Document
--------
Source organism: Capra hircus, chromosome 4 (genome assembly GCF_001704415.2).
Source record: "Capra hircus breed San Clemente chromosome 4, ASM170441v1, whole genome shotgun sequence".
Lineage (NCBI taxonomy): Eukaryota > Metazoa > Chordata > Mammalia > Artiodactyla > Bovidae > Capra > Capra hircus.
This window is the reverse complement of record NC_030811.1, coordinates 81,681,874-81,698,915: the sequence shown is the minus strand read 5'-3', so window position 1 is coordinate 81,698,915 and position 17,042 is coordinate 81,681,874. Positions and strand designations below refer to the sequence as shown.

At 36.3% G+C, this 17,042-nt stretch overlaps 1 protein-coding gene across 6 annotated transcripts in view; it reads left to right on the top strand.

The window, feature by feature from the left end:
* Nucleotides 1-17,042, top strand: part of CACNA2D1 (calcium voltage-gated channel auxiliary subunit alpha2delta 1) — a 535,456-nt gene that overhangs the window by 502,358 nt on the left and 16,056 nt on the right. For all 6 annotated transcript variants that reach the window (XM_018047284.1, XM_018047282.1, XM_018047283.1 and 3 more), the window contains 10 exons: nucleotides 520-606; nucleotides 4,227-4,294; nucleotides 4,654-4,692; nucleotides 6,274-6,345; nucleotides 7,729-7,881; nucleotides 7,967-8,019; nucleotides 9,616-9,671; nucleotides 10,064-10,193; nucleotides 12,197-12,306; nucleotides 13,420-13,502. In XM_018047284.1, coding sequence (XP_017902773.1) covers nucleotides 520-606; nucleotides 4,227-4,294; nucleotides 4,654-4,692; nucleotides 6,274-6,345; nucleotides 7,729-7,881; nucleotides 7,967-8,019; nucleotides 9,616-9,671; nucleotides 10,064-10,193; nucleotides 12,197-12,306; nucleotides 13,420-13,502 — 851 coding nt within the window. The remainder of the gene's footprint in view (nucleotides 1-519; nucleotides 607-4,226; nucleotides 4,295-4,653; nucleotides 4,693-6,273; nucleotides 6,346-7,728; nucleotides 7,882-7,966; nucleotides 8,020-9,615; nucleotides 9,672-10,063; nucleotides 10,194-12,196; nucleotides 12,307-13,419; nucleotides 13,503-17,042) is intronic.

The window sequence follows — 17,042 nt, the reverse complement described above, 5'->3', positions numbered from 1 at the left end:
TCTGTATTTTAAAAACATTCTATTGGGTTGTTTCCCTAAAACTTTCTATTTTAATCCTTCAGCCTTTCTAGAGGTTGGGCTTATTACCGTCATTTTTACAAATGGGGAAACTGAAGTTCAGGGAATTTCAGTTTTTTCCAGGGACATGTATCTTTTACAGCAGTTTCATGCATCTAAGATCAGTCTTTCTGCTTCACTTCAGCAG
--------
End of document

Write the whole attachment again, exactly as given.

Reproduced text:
Source organism: Capra hircus, chromosome 4 (genome assembly GCF_001704415.2).
Source record: "Capra hircus breed San Clemente chromosome 4, ASM170441v1, whole genome shotgun sequence".
Lineage (NCBI taxonomy): Eukaryota > Metazoa > Chordata > Mammalia > Artiodactyla > Bovidae > Capra > Capra hircus.
This window is the reverse complement of record NC_030811.1, coordinates 81,681,874-81,698,915: the sequence shown is the minus strand read 5'-3', so window position 1 is coordinate 81,698,915 and position 17,042 is coordinate 81,681,874. Positions and strand designations below refer to the sequence as shown.

At 36.3% G+C, this 17,042-nt stretch overlaps 1 protein-coding gene across 6 annotated transcripts in view; it reads left to right on the top strand.

The window, feature by feature from the left end:
* Nucleotides 1-17,042, top strand: part of CACNA2D1 (calcium voltage-gated channel auxiliary subunit alpha2delta 1) — a 535,456-nt gene that overhangs the window by 502,358 nt on the left and 16,056 nt on the right. For all 6 annotated transcript variants that reach the window (XM_018047284.1, XM_018047282.1, XM_018047283.1 and 3 more), the window contains 10 exons: nucleotides 520-606; nucleotides 4,227-4,294; nucleotides 4,654-4,692; nucleotides 6,274-6,345; nucleotides 7,729-7,881; nucleotides 7,967-8,019; nucleotides 9,616-9,671; nucleotides 10,064-10,193; nucleotides 12,197-12,306; nucleotides 13,420-13,502. In XM_018047284.1, coding sequence (XP_017902773.1) covers nucleotides 520-606; nucleotides 4,227-4,294; nucleotides 4,654-4,692; nucleotides 6,274-6,345; nucleotides 7,729-7,881; nucleotides 7,967-8,019; nucleotides 9,616-9,671; nucleotides 10,064-10,193; nucleotides 12,197-12,306; nucleotides 13,420-13,502 — 851 coding nt within the window. The remainder of the gene's footprint in view (nucleotides 1-519; nucleotides 607-4,226; nucleotides 4,295-4,653; nucleotides 4,693-6,273; nucleotides 6,346-7,728; nucleotides 7,882-7,966; nucleotides 8,020-9,615; nucleotides 9,672-10,063; nucleotides 10,194-12,196; nucleotides 12,307-13,419; nucleotides 13,503-17,042) is intronic.

The window sequence follows — 17,042 nt, the reverse complement described above, 5'->3', positions numbered from 1 at the left end:
TCTGTATTTTAAAAACATTCTATTGGGTTGTTTCCCTAAAACTTTCTATTTTAATCCTTCAGCCTTTCTAGAGGTTGGGCTTATTACCGTCATTTTTACAAATGGGGAAACTGAAGTTCAGGGAATTTCAGTTTTTTCCAGGGACATGTATCTTTTACAGCAGTTTCATGCATCTAAGATCAGTCTTTCTGCTTCACTTCAGCAG